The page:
For Lauren Scott, the potential of being the first openly transgender person to be elected and serve in a state legislature isn’t a focus of her campaign.
“I would say I’m a really good candidate,” Scott said. “I think people know me. They know the work that I’ve done on business and civil rights issues, so I’m very credible, I guess, unlike other people who may run just because they’re trans and just for the press. It’s about making Nevada a better place to live and work for everybody. That’s what I’m focusing on.”
Scott, who’s seeking to represent District 30 in the Nevada State Assembly, talked about her race in an interview with the Washington Blade.
A business development consultant, Scott, 50, lives in the Reno area along with the seven cats that she’s rescued. If elected, she could make history as being the first openly transgender person to be elected and take a seat in a state legislature.
“The economy here has been so bad since 2007 and 2008, and we’ve really not recovered well,” Scott said. “Jobs, economy — those issues really affect everyone, so my business background, my startup business background, my technology background lends itself well to helping get business, as my tagline in my campaign says, get them out working again.”
In addition to her business background, Scott has worked with the state legislature on passage of pro-LGBT legislation as founder of the group Equality Nevada. Among the bills she helped shepherd through to passage were trans-inclusive protections in housing, public accommodations, employment and hate crimes.
Her next big LGBT-related goal for the state: marriage equality. Although the state Assembly already got the ball rolling by passing a measure to repeal the state’s constitutional ban on same-sex marriage, Scott said the best bet is pending litigation before the U.S. Ninth Circuit Court of Appeals.
“I talked to Lambda Legal in 2012 when they were starting their move for gay marriage in Nevada,” Scott said. “Right now where it’s at, with Gov. Sandoval not defending it anymore, and the Ninth Circuit wanting to pull that up as soon as possible, we’re going to guess that we’ll have gay marriage in Nevada probably by September, October sometime.”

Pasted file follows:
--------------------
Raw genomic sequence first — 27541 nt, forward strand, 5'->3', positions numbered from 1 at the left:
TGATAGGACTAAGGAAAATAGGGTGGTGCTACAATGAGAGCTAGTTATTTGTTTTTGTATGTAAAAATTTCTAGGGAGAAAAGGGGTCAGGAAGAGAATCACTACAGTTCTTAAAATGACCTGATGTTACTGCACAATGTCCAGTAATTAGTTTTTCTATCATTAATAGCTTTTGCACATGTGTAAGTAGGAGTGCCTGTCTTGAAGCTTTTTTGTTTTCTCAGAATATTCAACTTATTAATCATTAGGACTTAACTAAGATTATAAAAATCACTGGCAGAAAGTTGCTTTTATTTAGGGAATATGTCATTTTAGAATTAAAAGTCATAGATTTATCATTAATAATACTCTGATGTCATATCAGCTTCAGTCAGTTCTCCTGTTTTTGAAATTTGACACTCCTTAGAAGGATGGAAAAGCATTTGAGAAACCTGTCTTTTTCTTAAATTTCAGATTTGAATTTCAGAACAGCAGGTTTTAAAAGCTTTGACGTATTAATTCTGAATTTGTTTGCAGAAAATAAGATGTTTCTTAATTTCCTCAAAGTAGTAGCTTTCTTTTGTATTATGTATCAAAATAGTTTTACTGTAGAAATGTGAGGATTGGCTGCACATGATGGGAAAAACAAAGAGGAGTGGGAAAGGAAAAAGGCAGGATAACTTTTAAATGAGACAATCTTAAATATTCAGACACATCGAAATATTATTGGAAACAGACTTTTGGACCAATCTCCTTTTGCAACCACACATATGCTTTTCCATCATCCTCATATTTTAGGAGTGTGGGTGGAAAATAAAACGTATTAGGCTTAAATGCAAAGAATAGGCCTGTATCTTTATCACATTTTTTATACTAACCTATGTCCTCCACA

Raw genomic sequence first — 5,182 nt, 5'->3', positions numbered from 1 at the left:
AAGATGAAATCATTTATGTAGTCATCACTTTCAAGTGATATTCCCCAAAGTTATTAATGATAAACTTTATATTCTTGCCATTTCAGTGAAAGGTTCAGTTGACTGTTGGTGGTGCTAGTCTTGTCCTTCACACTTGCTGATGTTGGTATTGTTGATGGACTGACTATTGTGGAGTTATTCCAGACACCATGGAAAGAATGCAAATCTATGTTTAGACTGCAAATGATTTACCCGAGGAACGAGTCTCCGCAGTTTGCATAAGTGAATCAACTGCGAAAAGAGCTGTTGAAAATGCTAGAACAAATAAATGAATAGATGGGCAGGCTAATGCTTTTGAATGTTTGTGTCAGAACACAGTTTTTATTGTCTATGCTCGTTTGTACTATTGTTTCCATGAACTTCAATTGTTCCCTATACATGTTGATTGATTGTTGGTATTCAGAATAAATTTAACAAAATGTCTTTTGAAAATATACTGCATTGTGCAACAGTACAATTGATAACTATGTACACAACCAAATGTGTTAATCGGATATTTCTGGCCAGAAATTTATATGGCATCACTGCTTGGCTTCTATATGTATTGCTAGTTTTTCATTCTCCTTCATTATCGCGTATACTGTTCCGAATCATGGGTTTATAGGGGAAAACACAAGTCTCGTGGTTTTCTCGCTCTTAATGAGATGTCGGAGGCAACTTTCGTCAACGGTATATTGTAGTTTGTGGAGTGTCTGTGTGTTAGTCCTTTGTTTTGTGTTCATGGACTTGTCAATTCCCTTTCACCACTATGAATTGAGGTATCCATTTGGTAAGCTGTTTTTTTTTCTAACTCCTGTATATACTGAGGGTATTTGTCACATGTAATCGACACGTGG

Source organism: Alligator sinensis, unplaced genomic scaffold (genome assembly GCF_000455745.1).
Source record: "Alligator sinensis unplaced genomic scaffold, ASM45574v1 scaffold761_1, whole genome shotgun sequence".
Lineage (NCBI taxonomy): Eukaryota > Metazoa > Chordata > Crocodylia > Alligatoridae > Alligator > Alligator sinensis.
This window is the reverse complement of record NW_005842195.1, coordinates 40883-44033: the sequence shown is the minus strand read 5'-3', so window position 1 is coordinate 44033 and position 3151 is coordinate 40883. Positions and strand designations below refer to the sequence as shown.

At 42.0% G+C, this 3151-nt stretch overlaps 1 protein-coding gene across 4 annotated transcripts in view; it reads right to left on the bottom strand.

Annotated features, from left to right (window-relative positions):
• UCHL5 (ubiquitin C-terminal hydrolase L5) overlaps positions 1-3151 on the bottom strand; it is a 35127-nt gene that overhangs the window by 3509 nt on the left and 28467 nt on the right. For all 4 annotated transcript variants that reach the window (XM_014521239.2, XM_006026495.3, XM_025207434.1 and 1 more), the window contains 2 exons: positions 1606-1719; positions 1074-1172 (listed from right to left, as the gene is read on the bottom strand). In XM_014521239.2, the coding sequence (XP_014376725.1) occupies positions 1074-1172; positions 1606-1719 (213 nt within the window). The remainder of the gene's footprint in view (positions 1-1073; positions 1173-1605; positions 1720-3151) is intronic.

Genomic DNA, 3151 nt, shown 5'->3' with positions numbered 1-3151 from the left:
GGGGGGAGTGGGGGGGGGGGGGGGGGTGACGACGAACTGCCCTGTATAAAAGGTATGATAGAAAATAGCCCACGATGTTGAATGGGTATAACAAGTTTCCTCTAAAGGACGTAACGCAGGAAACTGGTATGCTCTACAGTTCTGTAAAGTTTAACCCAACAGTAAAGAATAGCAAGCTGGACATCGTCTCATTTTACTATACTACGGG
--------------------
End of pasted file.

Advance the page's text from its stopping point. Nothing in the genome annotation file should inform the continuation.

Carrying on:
Formerly a Democrat, Scott said she switched to become a Republican because she felt the Democrats would “pander” to the LGBT community to gain power, then institute bad fiscal policy once elected.
“Like the Republicans with the Tea Party, you find a group you can make promises to, and then once you’re in you pass policies that are more in line with your party and not really in line with the people who elected you,” Scott said.
She recalled that President Bill Clinton was responsible for signing the Defense of Marriage Act and “Don’t Ask, Don’t Tell” into law.
Scott said she’s aware her party has a reputation for being anti-LGBT and there may be some Republicans who “vehemently don’t like me.” But Scott said she’s always been able to push back against bigotry, and has been outspoken about both transgender and intersex rights as she maintained that gender shouldn’t be an either-or option.
Scott recalled encountering a conservative woman who said she changed her mind on gender identity issues after viewing a presentation made by Scott.
“I guess her daughter must have given her a link to my presentation and she was flabbergasted that everything she’d been told by all of her friends that God made male and female people, and that’s all there is, nice and simple,” Scott said. “My presentation deconstructs all that.”
Endorsed by Sandoval, Scott won the Republican primary on June 10, taking 58 percent of the vote compared to 42 percent won by her more conservative opponent, Adam Khan.
“I guess one of the big reasons for why I won was I was talking about things other than LGBT issues; I was talking about the fiscal and tax issues the Republicans want to hear about,” Scott said. “The fact that I was trans — I wasn’t running on that — I was running on Republican issues that weren’t hard-right issues.”
In the general election, she’ll face an uphill battle in the Democratic district as she faces Democratic incumbent State Assembly member Michael Sprinkle.
Laura Martin, spokesperson for the Progressive Leadership Alliance of Nevada, said she doesn’t know Scott well, but has met her and vouched for her participation in lobbying for trans-inclusive legislative protections.
“Our country and Nevada are becoming more accepting of people and their gender identities thanks to legislative victories and activists coming out and sharing their stories and really demanding that people respect their humanity,” Martin said. “I think as time goes on you will see more and more diverse candidates from all parties.”